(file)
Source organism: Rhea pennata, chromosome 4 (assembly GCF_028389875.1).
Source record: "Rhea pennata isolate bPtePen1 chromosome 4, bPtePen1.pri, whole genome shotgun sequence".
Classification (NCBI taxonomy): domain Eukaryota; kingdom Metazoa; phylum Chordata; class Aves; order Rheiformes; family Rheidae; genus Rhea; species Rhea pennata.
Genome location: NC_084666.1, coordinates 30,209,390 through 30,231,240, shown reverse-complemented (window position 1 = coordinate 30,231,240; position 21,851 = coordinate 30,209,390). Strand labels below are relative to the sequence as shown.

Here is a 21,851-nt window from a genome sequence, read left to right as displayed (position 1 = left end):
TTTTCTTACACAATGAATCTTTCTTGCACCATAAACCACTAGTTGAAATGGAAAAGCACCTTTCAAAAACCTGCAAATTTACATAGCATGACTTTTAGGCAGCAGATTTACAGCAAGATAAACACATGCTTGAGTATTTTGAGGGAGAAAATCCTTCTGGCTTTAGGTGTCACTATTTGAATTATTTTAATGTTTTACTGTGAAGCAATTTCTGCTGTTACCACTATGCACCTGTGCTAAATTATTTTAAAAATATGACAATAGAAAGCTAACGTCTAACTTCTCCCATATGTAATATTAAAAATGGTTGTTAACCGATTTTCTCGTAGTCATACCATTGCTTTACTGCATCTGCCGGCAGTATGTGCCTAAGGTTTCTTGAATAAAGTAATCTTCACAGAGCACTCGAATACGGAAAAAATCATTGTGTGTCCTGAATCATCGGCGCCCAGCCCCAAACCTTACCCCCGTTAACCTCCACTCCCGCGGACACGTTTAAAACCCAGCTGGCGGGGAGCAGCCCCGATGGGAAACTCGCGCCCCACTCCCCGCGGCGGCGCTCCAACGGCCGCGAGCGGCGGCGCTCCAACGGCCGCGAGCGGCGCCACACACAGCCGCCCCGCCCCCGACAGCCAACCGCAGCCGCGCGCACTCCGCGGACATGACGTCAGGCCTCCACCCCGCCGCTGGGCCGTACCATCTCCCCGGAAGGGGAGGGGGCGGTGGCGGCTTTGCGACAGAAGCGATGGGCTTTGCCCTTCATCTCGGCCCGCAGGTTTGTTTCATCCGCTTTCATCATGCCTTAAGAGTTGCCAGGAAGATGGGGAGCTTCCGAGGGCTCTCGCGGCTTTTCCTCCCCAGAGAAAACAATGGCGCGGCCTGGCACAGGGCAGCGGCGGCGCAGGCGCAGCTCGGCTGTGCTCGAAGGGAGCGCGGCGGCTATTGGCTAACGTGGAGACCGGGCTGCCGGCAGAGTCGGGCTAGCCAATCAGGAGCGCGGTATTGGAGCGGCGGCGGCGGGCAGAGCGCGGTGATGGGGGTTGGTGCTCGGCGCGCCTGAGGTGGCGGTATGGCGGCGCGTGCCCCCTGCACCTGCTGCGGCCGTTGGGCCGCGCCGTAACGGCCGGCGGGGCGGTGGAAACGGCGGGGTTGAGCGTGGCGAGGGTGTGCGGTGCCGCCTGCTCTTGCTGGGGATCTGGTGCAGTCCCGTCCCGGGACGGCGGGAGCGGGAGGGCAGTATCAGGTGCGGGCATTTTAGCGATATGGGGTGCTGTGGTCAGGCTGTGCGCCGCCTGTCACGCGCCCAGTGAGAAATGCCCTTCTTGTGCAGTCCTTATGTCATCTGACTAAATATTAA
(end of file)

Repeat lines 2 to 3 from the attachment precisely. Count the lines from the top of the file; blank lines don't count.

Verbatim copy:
Source record: "Rhea pennata isolate bPtePen1 chromosome 4, bPtePen1.pri, whole genome shotgun sequence".
Classification (NCBI taxonomy): domain Eukaryota; kingdom Metazoa; phylum Chordata; class Aves; order Rheiformes; family Rheidae; genus Rhea; species Rhea pennata.